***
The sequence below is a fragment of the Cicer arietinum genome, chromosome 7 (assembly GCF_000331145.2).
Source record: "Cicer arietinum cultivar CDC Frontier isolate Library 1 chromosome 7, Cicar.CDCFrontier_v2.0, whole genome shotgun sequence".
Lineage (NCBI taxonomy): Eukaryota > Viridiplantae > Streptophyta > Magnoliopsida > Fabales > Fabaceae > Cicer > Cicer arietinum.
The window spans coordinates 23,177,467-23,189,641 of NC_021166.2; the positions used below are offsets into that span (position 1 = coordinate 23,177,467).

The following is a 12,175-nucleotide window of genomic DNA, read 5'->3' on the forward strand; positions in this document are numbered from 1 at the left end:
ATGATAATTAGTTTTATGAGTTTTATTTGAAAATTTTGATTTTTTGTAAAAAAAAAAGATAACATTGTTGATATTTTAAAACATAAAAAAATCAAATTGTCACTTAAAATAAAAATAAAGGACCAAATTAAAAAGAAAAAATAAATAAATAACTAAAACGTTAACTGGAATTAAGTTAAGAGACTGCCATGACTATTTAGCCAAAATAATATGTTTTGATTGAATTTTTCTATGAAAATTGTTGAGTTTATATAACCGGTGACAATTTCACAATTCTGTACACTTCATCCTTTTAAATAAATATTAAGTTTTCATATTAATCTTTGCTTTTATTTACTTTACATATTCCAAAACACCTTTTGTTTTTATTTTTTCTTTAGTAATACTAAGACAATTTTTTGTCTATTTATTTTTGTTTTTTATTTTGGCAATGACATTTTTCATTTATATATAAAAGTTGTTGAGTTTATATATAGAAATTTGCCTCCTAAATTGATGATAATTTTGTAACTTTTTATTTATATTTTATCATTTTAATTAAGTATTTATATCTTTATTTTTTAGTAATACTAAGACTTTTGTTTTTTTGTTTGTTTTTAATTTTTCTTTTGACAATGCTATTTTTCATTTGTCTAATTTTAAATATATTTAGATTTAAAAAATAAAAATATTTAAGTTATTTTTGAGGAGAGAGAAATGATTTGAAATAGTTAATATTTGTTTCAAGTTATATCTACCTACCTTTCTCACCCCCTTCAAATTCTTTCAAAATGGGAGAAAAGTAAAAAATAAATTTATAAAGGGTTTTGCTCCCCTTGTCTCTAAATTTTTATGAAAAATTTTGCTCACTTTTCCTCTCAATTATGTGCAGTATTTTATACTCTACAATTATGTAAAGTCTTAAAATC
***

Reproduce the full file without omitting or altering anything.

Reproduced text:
The sequence below is a fragment of the Cicer arietinum genome, chromosome 7 (assembly GCF_000331145.2).
Source record: "Cicer arietinum cultivar CDC Frontier isolate Library 1 chromosome 7, Cicar.CDCFrontier_v2.0, whole genome shotgun sequence".
Lineage (NCBI taxonomy): Eukaryota > Viridiplantae > Streptophyta > Magnoliopsida > Fabales > Fabaceae > Cicer > Cicer arietinum.
The window spans coordinates 23,177,467-23,189,641 of NC_021166.2; the positions used below are offsets into that span (position 1 = coordinate 23,177,467).

The following is a 12,175-nucleotide window of genomic DNA, read 5'->3' on the forward strand; positions in this document are numbered from 1 at the left end:
ATGATAATTAGTTTTATGAGTTTTATTTGAAAATTTTGATTTTTTGTAAAAAAAAAAGATAACATTGTTGATATTTTAAAACATAAAAAAATCAAATTGTCACTTAAAATAAAAATAAAGGACCAAATTAAAAAGAAAAAATAAATAAATAACTAAAACGTTAACTGGAATTAAGTTAAGAGACTGCCATGACTATTTAGCCAAAATAATATGTTTTGATTGAATTTTTCTATGAAAATTGTTGAGTTTATATAACCGGTGACAATTTCACAATTCTGTACACTTCATCCTTTTAAATAAATATTAAGTTTTCATATTAATCTTTGCTTTTATTTACTTTACATATTCCAAAACACCTTTTGTTTTTATTTTTTCTTTAGTAATACTAAGACAATTTTTTGTCTATTTATTTTTGTTTTTTATTTTGGCAATGACATTTTTCATTTATATATAAAAGTTGTTGAGTTTATATATAGAAATTTGCCTCCTAAATTGATGATAATTTTGTAACTTTTTATTTATATTTTATCATTTTAATTAAGTATTTATATCTTTATTTTTTAGTAATACTAAGACTTTTGTTTTTTTGTTTGTTTTTAATTTTTCTTTTGACAATGCTATTTTTCATTTGTCTAATTTTAAATATATTTAGATTTAAAAAATAAAAATATTTAAGTTATTTTTGAGGAGAGAGAAATGATTTGAAATAGTTAATATTTGTTTCAAGTTATATCTACCTACCTTTCTCACCCCCTTCAAATTCTTTCAAAATGGGAGAAAAGTAAAAAATAAATTTATAAAGGGTTTTGCTCCCCTTGTCTCTAAATTTTTATGAAAAATTTTGCTCACTTTTCCTCTCAATTATGTGCAGTATTTTATACTCTACAATTATGTAAAGTCTTAAAATC